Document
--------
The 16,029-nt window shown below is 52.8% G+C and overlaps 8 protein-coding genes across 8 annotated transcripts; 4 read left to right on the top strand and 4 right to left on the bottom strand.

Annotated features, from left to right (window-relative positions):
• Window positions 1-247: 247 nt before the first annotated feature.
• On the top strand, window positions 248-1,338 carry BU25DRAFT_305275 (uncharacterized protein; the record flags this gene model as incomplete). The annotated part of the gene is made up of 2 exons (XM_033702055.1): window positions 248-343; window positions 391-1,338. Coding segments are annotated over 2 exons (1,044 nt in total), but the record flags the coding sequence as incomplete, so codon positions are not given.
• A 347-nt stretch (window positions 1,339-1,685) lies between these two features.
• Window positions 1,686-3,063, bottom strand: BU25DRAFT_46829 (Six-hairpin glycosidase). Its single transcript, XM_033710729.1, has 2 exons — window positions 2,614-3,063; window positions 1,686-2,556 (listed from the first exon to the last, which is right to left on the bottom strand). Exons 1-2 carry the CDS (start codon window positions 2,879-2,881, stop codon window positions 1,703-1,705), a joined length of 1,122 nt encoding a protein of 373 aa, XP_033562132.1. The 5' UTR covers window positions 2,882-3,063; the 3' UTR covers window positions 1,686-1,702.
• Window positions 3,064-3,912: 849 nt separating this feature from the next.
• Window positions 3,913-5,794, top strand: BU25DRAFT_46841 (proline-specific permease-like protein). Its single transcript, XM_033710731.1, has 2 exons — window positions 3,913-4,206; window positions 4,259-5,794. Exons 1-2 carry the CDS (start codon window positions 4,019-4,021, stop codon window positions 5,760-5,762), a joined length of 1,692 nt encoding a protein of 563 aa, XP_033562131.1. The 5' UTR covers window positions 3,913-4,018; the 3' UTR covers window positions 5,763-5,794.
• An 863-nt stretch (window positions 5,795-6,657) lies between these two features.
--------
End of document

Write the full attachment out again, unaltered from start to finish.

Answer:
The 16,029-nt window shown below is 52.8% G+C and overlaps 8 protein-coding genes across 8 annotated transcripts; 4 read left to right on the top strand and 4 right to left on the bottom strand.

Annotated features, from left to right (window-relative positions):
• Window positions 1-247: 247 nt before the first annotated feature.
• On the top strand, window positions 248-1,338 carry BU25DRAFT_305275 (uncharacterized protein; the record flags this gene model as incomplete). The annotated part of the gene is made up of 2 exons (XM_033702055.1): window positions 248-343; window positions 391-1,338. Coding segments are annotated over 2 exons (1,044 nt in total), but the record flags the coding sequence as incomplete, so codon positions are not given.
• A 347-nt stretch (window positions 1,339-1,685) lies between these two features.
• Window positions 1,686-3,063, bottom strand: BU25DRAFT_46829 (Six-hairpin glycosidase). Its single transcript, XM_033710729.1, has 2 exons — window positions 2,614-3,063; window positions 1,686-2,556 (listed from the first exon to the last, which is right to left on the bottom strand). Exons 1-2 carry the CDS (start codon window positions 2,879-2,881, stop codon window positions 1,703-1,705), a joined length of 1,122 nt encoding a protein of 373 aa, XP_033562132.1. The 5' UTR covers window positions 2,882-3,063; the 3' UTR covers window positions 1,686-1,702.
• Window positions 3,064-3,912: 849 nt separating this feature from the next.
• Window positions 3,913-5,794, top strand: BU25DRAFT_46841 (proline-specific permease-like protein). Its single transcript, XM_033710731.1, has 2 exons — window positions 3,913-4,206; window positions 4,259-5,794. Exons 1-2 carry the CDS (start codon window positions 4,019-4,021, stop codon window positions 5,760-5,762), a joined length of 1,692 nt encoding a protein of 563 aa, XP_033562131.1. The 5' UTR covers window positions 3,913-4,018; the 3' UTR covers window positions 5,763-5,794.
• An 863-nt stretch (window positions 5,795-6,657) lies between these two features.